Continued from page 1

Freeh accused Paterno and three former university officials of concealing allegations against Sandusky, a retired defensive coordinator. Sandusky was sentenced to at least 30 years in prison after being convicted last year of dozens of criminal counts of abuse, including allegations on and off campus.

Paterno died in January 2012. His family and the former school officials have vehemently denied they took part in a cover-up.

The NCAA said Wednesday it had not received any such lawsuit and could not comment.

“Despite our request, the Paterno family has not shared any information about its planned legal action,” chief legal officer Donald Remy said in a statement. “We remain committed to working with Penn State toward the continued successful completion of our voluntary agreement with the university and to working” with the NCAA’s independent monitor, former U.S. Sen. George Mitchell.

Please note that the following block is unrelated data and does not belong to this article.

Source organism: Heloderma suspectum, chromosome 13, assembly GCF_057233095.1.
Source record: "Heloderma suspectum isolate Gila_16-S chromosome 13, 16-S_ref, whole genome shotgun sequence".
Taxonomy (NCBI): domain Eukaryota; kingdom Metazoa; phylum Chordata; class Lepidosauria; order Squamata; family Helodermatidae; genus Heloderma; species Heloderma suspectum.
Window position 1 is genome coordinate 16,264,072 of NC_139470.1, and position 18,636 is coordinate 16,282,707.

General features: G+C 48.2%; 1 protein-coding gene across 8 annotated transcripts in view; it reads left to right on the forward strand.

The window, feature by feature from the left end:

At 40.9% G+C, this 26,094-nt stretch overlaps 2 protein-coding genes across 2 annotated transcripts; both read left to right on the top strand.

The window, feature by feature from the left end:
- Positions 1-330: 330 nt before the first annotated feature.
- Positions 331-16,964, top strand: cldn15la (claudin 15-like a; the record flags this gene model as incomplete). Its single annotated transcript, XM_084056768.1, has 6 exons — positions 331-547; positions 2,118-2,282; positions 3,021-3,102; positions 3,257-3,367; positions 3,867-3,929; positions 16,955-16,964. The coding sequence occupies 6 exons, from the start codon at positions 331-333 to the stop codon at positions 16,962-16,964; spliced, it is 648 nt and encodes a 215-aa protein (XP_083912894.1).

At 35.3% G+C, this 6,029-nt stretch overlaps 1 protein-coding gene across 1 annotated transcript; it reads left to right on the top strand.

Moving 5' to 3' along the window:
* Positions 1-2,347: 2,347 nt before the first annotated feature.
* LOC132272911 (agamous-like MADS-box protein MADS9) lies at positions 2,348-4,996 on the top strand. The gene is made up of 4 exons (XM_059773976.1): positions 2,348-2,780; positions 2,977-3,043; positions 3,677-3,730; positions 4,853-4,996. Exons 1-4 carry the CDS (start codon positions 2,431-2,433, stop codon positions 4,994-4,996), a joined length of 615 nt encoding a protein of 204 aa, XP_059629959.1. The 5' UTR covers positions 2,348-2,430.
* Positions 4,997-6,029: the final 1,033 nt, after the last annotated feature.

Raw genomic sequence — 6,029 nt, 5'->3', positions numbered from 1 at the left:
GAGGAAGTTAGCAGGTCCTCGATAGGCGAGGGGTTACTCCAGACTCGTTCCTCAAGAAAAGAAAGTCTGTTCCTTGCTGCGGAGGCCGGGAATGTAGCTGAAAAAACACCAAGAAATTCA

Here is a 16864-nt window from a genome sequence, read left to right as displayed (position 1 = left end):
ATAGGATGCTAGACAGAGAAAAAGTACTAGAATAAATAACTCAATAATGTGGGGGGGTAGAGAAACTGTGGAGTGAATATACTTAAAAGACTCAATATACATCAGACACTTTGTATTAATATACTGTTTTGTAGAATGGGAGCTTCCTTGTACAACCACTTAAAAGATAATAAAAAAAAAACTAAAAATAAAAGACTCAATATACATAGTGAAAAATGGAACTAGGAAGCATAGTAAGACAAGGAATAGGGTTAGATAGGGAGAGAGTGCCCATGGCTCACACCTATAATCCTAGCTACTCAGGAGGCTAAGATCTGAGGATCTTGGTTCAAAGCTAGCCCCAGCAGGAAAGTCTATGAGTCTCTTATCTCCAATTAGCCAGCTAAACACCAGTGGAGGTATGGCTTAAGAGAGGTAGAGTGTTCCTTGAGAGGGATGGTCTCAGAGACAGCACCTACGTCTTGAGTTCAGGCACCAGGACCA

Penn State spokesman Dave La Torre said the school itself was not a party to any litigation that might be filed by the Paterno family and remained committed to “full compliance” to the sanctions.

“We look forward to continuing to work with Sen. George Mitchell and recognize the important role that intercollegiate athletics provides for our student athletes and the wider university community,” said the statement from La Torre.

Sollers said Freeh is not named as a defendant in the case, but is listed as a “co-conspirator” in the lawsuit, and that there were close communications between the NCAA and Freeh’s team throughout the investigation.

The NCAA stood on the sidelines instead of doing what they should have done with a full investigation. We have given a lot more allowance to Louis Freeh than he gave to Joe Paterno, and the people he named in his report,” Sollers said told Costas.

Dick Thornburgh, a former U.S. attorney general and Pennsylvania governor, was also interviewed by Costas. Thornburgh was an author of a critique released in February and commissioned by the Paterno family that called Freeh’s work a “rush to injustice.”

The Associated Press left a message Wednesday for a spokesman for Freeh. The report can be found here at http://progress.psu.edu/the-freeh-report.

Costas said Freeh and Emmert declined to appear on his show.